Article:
Wednesday, July 13, 2016

Why don't more movie villains have crabs to stroke?

Why don't more movie villains have crabs to stroke?
At the Boston Children's Museum, we have a few things set up for children to try: some fishing rods, a crab trap, a felt fishing games for the little ones, and a touch tank (usually filled with crabs).

Kharliyah adding some art to our sign.
In my first week here, I have learned several things about crabs, such as how to identify a green crab vs. a spider crab, how to tell a boy vs. a girl crab, and how to properly pick up a crab (though this skill took much longer than the others). And Tuesday of this week, I finally picked one up! It's not that I was worried about being pinched. The legs freaked me out (they still do, to an extent). Struggling crabs feel so weird.
The catalyst for me picking up the crab was a group of children that came over eager to see some crabs. No one else was by the crab tank, so I reached in, found a lone crab with no claws (I know, a little bit cheating) and picked her up. 
Me desperately trying to look evil
by stroking a crab.
Crabs, it turns out, are really fun to stroke. Green crabs (the most common species we've found) have very smooth shells, and it's rather relaxing. So that got me thinking: why don't more villains stroke crabs? It's a bit of a movie cliché for a villain to be backlit and stroking a white cat. Why not have a crab? Or a tank of crabs to casually reach into, pull out a crab, and start stroking while speaking. Crabs are certainly more menacing than cats, at least in my opinion. Though it is easier to train a cat than a crab.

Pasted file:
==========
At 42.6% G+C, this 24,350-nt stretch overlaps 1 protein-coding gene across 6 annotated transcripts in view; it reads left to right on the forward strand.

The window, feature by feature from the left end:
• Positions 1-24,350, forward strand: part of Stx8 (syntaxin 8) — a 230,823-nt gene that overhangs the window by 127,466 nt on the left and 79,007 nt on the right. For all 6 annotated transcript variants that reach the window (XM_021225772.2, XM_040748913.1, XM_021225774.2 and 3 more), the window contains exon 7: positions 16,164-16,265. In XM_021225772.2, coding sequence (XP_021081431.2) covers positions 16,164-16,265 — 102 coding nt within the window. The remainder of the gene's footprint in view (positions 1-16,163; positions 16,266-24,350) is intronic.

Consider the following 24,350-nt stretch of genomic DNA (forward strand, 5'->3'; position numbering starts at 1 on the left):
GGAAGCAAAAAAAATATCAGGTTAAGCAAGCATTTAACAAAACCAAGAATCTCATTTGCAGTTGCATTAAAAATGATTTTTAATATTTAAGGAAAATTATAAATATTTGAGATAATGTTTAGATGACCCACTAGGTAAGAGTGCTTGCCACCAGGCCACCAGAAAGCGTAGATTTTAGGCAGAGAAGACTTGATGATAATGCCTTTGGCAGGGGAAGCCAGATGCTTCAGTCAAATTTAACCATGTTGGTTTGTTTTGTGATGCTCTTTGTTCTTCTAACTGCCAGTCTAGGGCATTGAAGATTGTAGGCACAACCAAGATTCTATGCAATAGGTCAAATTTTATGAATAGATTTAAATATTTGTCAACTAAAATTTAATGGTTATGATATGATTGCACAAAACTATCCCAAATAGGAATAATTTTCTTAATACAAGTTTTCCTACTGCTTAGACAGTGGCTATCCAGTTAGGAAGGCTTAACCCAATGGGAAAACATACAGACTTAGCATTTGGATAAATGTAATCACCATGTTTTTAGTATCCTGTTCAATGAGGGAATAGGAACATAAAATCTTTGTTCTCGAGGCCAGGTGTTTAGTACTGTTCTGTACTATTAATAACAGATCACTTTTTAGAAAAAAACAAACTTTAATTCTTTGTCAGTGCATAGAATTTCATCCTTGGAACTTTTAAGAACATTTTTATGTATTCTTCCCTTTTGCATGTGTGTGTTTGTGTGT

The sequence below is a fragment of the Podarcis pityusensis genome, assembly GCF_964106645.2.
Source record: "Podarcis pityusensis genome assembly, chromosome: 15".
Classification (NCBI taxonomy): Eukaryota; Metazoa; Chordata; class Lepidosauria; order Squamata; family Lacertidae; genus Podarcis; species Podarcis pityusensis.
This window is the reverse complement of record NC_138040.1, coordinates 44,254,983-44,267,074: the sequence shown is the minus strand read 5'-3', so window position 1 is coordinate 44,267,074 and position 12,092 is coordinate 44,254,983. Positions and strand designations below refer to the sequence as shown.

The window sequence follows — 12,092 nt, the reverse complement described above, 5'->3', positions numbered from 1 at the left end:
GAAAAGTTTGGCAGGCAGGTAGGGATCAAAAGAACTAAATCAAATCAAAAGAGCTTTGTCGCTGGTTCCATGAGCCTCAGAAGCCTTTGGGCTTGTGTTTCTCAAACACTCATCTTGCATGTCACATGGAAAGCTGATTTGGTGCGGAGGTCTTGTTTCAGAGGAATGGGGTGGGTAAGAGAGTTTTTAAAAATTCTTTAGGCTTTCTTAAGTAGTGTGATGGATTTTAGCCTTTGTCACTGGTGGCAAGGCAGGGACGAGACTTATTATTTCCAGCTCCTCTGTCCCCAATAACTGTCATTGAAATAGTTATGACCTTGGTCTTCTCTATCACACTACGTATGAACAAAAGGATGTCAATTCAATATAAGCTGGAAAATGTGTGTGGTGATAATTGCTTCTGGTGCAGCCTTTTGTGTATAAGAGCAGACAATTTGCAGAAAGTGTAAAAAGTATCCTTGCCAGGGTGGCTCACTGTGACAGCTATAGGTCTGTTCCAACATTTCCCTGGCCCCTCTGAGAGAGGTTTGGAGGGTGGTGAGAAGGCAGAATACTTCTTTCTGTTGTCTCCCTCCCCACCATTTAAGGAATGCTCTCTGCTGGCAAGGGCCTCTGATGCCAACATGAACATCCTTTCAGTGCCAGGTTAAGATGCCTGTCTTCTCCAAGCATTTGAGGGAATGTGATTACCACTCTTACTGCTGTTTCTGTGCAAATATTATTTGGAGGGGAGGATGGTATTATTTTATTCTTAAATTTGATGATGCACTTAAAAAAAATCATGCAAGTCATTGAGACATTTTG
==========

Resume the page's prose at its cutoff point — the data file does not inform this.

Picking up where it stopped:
What I learned from picking up a crab this week was not to overthink things. Sometimes I have a tendency to over-analyze situations and see the worst-case scenario possible. I didn’t really think before I picked the crab up for the first time: I just did it. Thinking things through isn’t necessary a bad thing, but sometimes it’s better to just do.

Staying hydrated with Bella and Jahari.

Sarah M

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